Exclusive with Justin Hunter
An Inside Look at What Really Goes Into Pearl Farming

Pearls often bring up memories of grandmothers, elderly aunts, and royalty— usually portrayed with beloved strands of pearls around their necks, which was a sign of being ladylike in earlier times. These days, however, pearls have taken on a new life, as they are worn in luxury jewelry by the Gen-Xer and the Millennial, as well. Pearls in translucent, dazzling colors, all natural, and in unusual shapes are often quite rare and expensive. 

Pearls like these are the result of perfected work: great pearl farming in warm waters with rich flora. It is not everywhere that such gems can be found, but one place where they can be seen and the long farming process can be understood is at J. Hunter Pearls in Fiji's Savusavu Bay. 

Justin Hunter is the CEO, owner and founder of this small company. He was not the first pearl farmer on Fiji— rather, he relates, in the late '50s and early '60s, many Japanese and Australian pearl farming projects came to the unique island. These waters were home to two species of oysters: the Black Lip (Pinctada Margaritifera Cumingi) which produces a black pearl, and the Pinctada Margaritifera Typica, a pearl with diverse colorations. The latter species was rare, even for Fiji, but they did exist. Many farmers eventually left Fiji for Tahiti, where the black pearl industry became profitable due to the plentiful Black Lips oysters.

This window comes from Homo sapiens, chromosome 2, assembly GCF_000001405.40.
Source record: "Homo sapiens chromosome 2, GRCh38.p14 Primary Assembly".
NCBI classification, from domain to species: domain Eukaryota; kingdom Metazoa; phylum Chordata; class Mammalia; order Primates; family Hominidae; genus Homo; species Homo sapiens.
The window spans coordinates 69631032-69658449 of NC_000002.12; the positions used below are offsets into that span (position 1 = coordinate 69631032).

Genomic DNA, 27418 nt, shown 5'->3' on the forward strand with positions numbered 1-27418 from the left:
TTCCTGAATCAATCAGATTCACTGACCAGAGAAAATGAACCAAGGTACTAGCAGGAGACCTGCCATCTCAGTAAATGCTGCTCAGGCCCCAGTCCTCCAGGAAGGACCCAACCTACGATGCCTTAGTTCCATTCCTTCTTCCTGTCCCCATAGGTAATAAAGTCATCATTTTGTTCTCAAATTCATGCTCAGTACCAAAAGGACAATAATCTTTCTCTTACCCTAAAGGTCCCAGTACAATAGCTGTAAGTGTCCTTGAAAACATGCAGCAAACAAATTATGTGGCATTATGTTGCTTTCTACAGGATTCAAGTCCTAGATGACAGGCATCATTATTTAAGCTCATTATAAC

But Justin Hunter has a different attitude toward pearl farming and its future. Perhaps it is because of his youth, or perhaps it is because of his Fijian and Samoan heritage that he understands the nuances of the rich Fijian culture. He also claims to intuitively read the sky and ocean as, arguably, only a native can. But best of all, his success has allowed him to become deeply involved in working with the Fijians, to provide jobs and better education through scholarships for the children of Savusavu.

I recently asked him about his origins and how they relate to his mission and vision. His work defines a new sense of organicity, eco-sensitivity, and a regard for the living bivalve, where all of his pearls are born. 

JL: Tell me about your background. Where did you grow up and where did you go to school? 

JH: My early years were spent in Savusavu, Fiji.  From the age of 14, I lived with my father’s sister and her family in the U.S. I went to high school in Olympia, Washington and then went on to Seattle Pacific University and received a degree in Biology with an emphasis in the marine sector.

Susan Kime

Susan Kime's career combines publishing, journalism and editing. She was the Destination Club/Fractional Update Editor for Elite Traveler, and senior club news correspondent for The Robb Report's Vacation Homes. Her work has been published in Stratos, Luxury Living, European CEO, The London Telegraph, Caviar Affair, ARDA Developments, and Luxist/AOL. She was the Editor-in-Chief of Travel Conno...(Read More)

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